DDB WINS QWEST $100 MILLION ACCOUNT

Comes as SEC Continues Probe of Corporate Accounting Practices

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CHICAGO (AdAge.com) -- In a move expected to save it $9 million in annual fees, Qwest Communications International has consolidated its $100 million advertising account with DDB Chicago, according to the agency.

The win comes amid a formal investigation by the Securitites and Exchange Commission of the company's accounting practices.

DDB, which is part of the Omnicom Group, was Qwest's incumbent agency. In winning the work, it beat out Interpublic Group of Cos.' Foote, Cone & Belding Worldwide, New York. DDB handled retail and local market advertising and QwestDex yellow pages for the Englewood, Colo.-based voice and data services company.

Last month, the account's second incumbent, WPP Group's J. Walter Thompson, New York, which handled the corporate and business advertising account, withdrew its bid.

New shop to handle account
As part of the decision, DDB will

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create a Chicago-based virtual ad unit, DDBQ, that will have field support in Denver and Phoenix. Tom Cotton, currently president of DDB Ventures, New York, will head the new entity as general manager. He said the new unit will save Qwest $9 million in agency fees annually. DDBQ will report up through DDB Worldwide, and executives from five Omnicom business units will serve on the DDBQ board.

Mr. Cotton said the agency created the unit to provide seamless communications for everything from the brand to the call centers, including digital and direct services, employee communications and media planning and buying.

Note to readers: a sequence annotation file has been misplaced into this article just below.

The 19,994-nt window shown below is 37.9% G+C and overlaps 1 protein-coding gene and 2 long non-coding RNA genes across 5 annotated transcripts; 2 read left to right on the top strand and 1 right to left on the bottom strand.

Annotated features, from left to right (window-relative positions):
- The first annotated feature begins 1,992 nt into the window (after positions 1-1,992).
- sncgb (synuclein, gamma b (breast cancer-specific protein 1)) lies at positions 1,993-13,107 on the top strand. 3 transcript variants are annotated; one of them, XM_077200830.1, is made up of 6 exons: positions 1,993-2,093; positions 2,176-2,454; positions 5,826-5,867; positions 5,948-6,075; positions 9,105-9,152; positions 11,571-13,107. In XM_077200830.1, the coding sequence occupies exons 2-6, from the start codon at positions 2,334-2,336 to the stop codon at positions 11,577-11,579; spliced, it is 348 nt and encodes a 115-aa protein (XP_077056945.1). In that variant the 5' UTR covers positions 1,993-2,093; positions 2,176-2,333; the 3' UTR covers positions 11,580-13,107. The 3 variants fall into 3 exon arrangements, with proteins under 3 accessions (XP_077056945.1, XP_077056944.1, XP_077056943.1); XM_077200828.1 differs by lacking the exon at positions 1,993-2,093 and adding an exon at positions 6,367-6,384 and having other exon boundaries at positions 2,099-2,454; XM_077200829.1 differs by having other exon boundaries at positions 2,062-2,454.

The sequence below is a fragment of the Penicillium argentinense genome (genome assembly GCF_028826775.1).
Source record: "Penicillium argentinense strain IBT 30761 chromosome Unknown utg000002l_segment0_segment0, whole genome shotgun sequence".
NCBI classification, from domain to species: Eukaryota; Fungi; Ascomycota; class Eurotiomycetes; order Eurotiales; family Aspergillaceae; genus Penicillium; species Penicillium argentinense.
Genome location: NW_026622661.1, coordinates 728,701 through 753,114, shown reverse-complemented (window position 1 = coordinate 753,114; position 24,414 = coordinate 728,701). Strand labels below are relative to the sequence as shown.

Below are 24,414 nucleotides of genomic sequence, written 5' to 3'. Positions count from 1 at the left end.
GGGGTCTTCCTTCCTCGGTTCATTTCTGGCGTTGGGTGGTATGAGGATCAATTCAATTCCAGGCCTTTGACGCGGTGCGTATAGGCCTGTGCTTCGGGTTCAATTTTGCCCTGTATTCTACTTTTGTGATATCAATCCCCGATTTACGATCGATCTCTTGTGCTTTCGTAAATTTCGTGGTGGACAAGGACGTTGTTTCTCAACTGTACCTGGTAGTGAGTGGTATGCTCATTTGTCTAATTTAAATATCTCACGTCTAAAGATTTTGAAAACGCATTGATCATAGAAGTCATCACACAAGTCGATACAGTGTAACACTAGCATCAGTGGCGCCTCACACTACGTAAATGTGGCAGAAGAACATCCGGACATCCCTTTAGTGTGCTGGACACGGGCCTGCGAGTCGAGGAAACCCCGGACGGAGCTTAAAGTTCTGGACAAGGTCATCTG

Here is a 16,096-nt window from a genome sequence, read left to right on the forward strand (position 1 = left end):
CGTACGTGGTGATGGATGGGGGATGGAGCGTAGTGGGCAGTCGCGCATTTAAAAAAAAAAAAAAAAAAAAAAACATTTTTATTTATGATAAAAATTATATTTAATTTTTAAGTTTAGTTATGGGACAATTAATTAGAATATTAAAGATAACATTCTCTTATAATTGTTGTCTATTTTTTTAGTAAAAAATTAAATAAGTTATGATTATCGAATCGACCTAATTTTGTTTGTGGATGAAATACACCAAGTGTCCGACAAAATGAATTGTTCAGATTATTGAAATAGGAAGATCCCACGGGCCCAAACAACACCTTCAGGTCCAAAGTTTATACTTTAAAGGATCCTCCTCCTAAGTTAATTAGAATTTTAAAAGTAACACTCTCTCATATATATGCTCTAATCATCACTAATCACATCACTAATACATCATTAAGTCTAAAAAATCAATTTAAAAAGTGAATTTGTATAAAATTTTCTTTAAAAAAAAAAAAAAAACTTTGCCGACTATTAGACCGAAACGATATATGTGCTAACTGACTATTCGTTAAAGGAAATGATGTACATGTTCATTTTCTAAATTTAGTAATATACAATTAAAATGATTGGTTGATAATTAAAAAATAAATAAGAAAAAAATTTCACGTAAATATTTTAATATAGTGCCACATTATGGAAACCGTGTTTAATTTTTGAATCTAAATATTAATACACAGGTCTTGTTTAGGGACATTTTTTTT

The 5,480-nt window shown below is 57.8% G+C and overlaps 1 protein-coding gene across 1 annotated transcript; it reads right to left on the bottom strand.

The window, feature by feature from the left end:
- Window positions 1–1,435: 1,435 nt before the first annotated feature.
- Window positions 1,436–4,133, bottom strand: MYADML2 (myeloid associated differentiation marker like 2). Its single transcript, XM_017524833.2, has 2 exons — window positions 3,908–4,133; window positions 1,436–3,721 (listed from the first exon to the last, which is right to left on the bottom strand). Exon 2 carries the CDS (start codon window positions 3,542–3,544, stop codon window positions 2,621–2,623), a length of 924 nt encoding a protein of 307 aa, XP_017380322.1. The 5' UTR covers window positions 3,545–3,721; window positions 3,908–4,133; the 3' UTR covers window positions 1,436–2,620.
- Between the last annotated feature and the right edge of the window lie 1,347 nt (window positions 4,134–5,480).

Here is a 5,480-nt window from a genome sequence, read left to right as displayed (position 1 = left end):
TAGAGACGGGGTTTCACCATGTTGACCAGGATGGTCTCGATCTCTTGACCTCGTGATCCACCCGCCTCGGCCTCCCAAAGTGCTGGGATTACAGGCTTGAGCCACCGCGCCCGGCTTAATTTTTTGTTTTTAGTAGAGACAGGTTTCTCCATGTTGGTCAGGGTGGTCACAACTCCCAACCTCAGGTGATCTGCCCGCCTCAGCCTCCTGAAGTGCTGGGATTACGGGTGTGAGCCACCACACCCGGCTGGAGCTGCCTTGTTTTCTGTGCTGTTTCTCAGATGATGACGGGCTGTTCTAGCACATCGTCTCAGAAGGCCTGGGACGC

He said "dozens and dozens" of people will staff DDBQ, with general advertising and brand stewardship teams to be culled from DDB, Chicago, while media buying and planning teams from incumbent OMD, New York, will continue under the new unit. Other Omnicom units that will work on the Qwest account include I2I Communications, New York, to handle direct marketing; and Integer Group, Denver and Phoenix, which currently supplies sales channel support and digital communications from Tribal DDB, Chicago.

Formal investigation
Today's win comes as shares of Qwest slumped to $6.26, its lowest stock price since going public in 1997. The shares 52-week high was $41.83.

The SEC had been looking into the

company's accounting practices, launching a formal investigation April 4 into how Qwest accounted for equipment and network capacity sales, as well as production scheduling shifts for its QwestDex telephone directory services.

Revised financial results
Qwest then revised its 2001 results in an SEC filing April 9 SEC reflecting a slightly wider loss than originally reported. The company also said it may have to restate its financial results for the past three years and possibly report an additional $20 billion to $30 billion goodwill writedown in the second quarter related to its 2000 U.S. West acquisition.

In its April 1 annual filing with the SEC, Qwest reported a net loss of $4 billion, or $2.42 per diluted share on $19.6 billion in revenue, for the year ended Dec. 31, 2001. The year before, the company reported a net loss of $81 million, or 6 cents per share on $16.6 billion in revenue. More than $3 billion of the 2001 loss covered a writedown of Qwest's investment in a European Internet sewrvice provider, KPNQwest, in addition to another $1 billion in restructuring, merger and other charges.

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